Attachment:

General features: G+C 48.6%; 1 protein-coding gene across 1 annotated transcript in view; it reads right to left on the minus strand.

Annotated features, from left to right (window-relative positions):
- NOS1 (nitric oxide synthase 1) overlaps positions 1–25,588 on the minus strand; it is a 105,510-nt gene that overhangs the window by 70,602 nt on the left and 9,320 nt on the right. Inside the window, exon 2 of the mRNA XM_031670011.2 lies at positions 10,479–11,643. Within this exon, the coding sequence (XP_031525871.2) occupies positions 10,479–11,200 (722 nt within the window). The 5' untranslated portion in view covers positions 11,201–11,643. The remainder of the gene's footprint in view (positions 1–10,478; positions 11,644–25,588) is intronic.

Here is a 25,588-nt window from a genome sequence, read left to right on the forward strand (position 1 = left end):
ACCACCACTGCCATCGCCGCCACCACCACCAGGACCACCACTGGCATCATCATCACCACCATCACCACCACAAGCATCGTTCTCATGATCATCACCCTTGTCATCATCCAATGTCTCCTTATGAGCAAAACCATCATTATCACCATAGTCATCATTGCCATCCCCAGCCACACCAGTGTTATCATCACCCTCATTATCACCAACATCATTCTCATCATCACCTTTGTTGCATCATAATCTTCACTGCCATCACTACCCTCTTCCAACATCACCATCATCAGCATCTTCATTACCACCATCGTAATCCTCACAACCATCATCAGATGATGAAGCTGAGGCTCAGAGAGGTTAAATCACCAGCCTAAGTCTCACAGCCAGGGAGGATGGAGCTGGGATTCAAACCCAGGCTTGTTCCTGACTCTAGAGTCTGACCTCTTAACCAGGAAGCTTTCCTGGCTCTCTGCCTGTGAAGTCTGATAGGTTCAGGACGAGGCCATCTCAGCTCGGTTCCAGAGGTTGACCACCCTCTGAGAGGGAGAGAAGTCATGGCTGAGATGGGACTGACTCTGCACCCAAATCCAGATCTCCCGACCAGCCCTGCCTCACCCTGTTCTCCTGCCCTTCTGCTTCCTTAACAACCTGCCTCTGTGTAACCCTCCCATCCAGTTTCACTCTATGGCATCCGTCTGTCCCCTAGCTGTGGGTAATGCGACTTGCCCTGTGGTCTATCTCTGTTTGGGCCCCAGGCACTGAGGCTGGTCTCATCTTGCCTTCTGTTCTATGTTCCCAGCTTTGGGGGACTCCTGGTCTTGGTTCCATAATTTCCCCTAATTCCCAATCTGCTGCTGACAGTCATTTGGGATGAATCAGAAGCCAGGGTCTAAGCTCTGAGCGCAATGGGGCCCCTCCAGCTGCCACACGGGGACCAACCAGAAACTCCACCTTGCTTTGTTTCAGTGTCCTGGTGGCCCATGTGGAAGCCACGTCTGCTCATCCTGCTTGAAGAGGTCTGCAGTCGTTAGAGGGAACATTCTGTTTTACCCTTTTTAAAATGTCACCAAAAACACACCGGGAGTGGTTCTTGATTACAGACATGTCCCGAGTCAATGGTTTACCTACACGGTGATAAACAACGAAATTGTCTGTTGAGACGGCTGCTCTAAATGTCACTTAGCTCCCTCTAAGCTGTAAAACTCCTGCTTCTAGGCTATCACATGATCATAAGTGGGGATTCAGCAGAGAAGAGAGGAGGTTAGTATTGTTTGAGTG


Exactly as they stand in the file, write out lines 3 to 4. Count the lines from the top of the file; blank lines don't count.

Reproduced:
- NOS1 (nitric oxide synthase 1) overlaps positions 1–25,588 on the minus strand; it is a 105,510-nt gene that overhangs the window by 70,602 nt on the left and 9,320 nt on the right. Inside the window, exon 2 of the mRNA XM_031670011.2 lies at positions 10,479–11,643. Within this exon, the coding sequence (XP_031525871.2) occupies positions 10,479–11,200 (722 nt within the window). The 5' untranslated portion in view covers positions 11,201–11,643. The remainder of the gene's footprint in view (positions 1–10,478; positions 11,644–25,588) is intronic.

Here is a 25,588-nt window from a genome sequence, read left to right on the forward strand (position 1 = left end):